This paper investigates the question of ownership of collective memories in the age of digitized archiving. The United Nations Educational, Scientific and Cultural Organization’s (henceforth Unesco) philosophy of preserving the world cultural heritage has boosted research on African oral literatures. The emphasis on the documentation of endangered cultures of Africa is salutary but also raises some critical questions. The central question this contribution addresses is that of the authorship-ownership of cultural heritage that is being archived in the framework of digital humanities. In essence, the notion of “collective memories” entails that of collective authorship and collective belonging as these memories are passed on from one generation to the other without the claim of singular ownership. A significant example in this line of thought has been the observation by the cultural giant Amadou Hampâté Bâ who ironically pointed out that the real author of The Fortunes of Wangrin (1973), which is attributed to him, is actually the storyteller Wangrin – the cunning interpreter – and members of the whole literary tradition that Wangrin embodied. In the preface of a recently published volume on La question de l’auteur en littératures africaines (Jérôme Roger 2015: 16) the author asks the following pertinent question: how can African literature, both oral and others, invite scholars to rethink the relationship between the anonymity of sources, versions and variants of stories and the constraint for an author’s name imposed by editors? The question has more weight in view of the massive digitization of African oral literatures that mostly takes place in institutions with more economic prestige and which are located outside the African continent. Therefore, the interrogation centres on the role of power with regard to the form in which these (hi)stories are published, where, how and to whom they are accessible, and to the habit of researchers to name people from whom they receive the bulk of knowledge which they transcribe and translate into the academic jargon “informants” instead of giving them more credit by referring to them as research partners or even by recognising them as co-authors. In this vein, the paper rounds up by exploring the possibility of reversing the customary auctorial perspective by bringing into the discussion the idea of “researchers as griots” suggested by (Merolla, Ameka & Dorvlo 2013).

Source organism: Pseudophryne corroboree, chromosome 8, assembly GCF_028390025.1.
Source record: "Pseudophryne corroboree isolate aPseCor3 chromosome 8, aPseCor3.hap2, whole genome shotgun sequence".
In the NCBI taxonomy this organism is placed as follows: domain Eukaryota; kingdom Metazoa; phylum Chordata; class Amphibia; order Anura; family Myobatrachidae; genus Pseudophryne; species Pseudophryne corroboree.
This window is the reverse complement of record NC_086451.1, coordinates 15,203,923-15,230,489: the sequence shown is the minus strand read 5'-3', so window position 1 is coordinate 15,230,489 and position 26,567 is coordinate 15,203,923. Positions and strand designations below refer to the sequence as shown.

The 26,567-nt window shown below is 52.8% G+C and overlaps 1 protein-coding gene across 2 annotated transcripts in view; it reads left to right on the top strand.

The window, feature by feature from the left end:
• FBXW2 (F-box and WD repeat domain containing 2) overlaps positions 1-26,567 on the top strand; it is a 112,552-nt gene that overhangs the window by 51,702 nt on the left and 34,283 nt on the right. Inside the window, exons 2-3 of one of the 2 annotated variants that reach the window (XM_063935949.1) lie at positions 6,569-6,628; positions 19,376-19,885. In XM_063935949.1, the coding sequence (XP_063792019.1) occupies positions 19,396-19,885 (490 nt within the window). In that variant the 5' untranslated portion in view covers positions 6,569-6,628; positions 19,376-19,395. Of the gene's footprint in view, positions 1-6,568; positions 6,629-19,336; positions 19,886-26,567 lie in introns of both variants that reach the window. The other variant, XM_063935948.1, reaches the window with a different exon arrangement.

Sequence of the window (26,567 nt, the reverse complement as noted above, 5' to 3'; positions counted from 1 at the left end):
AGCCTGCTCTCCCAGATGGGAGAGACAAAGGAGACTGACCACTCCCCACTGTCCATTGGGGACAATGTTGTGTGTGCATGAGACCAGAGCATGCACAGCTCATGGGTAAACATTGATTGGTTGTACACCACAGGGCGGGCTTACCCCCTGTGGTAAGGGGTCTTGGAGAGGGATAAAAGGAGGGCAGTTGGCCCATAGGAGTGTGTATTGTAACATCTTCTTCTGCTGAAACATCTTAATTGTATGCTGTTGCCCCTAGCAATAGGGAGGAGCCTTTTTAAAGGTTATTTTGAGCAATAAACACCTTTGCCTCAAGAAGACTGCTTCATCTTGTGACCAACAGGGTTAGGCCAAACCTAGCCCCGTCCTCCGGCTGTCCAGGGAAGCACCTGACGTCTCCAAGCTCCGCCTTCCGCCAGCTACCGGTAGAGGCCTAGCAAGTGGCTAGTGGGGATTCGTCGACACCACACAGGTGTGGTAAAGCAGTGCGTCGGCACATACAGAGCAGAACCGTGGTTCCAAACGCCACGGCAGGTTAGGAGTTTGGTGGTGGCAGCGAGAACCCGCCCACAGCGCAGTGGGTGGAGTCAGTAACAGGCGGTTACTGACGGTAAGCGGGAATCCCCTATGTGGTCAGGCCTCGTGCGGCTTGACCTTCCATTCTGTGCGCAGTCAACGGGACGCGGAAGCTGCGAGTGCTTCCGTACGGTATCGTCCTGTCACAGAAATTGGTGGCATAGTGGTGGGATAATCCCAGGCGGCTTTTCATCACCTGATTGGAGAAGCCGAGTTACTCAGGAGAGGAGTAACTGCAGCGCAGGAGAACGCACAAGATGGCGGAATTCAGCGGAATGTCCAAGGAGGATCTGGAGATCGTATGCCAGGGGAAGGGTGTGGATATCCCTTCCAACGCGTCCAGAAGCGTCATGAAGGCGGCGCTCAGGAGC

KEYWORDS: ARCHIVING AND SILENCING, MEMORICIDE, TEACHERS ON THE FIELD, SELFISH ALTRUISM, RESEARCHERS AS GRIOTS